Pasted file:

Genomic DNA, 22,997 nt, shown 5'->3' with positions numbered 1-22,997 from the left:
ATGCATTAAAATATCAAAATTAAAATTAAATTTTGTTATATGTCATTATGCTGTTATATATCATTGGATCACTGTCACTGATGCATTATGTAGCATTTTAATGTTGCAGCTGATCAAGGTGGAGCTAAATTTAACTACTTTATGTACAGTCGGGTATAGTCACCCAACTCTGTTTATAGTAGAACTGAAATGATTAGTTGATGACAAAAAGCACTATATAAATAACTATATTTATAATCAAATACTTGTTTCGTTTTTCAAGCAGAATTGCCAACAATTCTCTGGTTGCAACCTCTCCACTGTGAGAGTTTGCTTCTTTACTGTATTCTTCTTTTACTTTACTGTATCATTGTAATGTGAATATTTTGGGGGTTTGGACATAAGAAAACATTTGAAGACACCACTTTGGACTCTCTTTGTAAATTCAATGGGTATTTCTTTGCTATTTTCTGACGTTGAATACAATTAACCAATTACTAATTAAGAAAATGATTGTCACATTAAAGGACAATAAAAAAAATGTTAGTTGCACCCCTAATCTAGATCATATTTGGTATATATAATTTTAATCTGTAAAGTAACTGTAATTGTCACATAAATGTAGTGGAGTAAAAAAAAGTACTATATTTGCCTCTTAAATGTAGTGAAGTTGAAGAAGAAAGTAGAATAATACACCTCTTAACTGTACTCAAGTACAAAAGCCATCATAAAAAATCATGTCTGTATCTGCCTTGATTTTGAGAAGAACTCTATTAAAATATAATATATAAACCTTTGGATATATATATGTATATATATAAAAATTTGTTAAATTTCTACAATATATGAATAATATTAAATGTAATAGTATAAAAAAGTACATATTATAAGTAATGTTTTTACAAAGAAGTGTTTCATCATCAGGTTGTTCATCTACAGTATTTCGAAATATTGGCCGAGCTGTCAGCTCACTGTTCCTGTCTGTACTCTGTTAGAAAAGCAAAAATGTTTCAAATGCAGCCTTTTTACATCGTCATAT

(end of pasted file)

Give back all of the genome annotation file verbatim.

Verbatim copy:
Genomic DNA, 22,997 nt, shown 5'->3' with positions numbered 1-22,997 from the left:
ATGCATTAAAATATCAAAATTAAAATTAAATTTTGTTATATGTCATTATGCTGTTATATATCATTGGATCACTGTCACTGATGCATTATGTAGCATTTTAATGTTGCAGCTGATCAAGGTGGAGCTAAATTTAACTACTTTATGTACAGTCGGGTATAGTCACCCAACTCTGTTTATAGTAGAACTGAAATGATTAGTTGATGACAAAAAGCACTATATAAATAACTATATTTATAATCAAATACTTGTTTCGTTTTTCAAGCAGAATTGCCAACAATTCTCTGGTTGCAACCTCTCCACTGTGAGAGTTTGCTTCTTTACTGTATTCTTCTTTTACTTTACTGTATCATTGTAATGTGAATATTTTGGGGGTTTGGACATAAGAAAACATTTGAAGACACCACTTTGGACTCTCTTTGTAAATTCAATGGGTATTTCTTTGCTATTTTCTGACGTTGAATACAATTAACCAATTACTAATTAAGAAAATGATTGTCACATTAAAGGACAATAAAAAAAATGTTAGTTGCACCCCTAATCTAGATCATATTTGGTATATATAATTTTAATCTGTAAAGTAACTGTAATTGTCACATAAATGTAGTGGAGTAAAAAAAAGTACTATATTTGCCTCTTAAATGTAGTGAAGTTGAAGAAGAAAGTAGAATAATACACCTCTTAACTGTACTCAAGTACAAAAGCCATCATAAAAAATCATGTCTGTATCTGCCTTGATTTTGAGAAGAACTCTATTAAAATATAATATATAAACCTTTGGATATATATATGTATATATATAAAAATTTGTTAAATTTCTACAATATATGAATAATATTAAATGTAATAGTATAAAAAAGTACATATTATAAGTAATGTTTTTACAAAGAAGTGTTTCATCATCAGGTTGTTCATCTACAGTATTTCGAAATATTGGCCGAGCTGTCAGCTCACTGTTCCTGTCTGTACTCTGTTAGAAAAGCAAAAATGTTTCAAATGCAGCCTTTTTACATCGTCATAT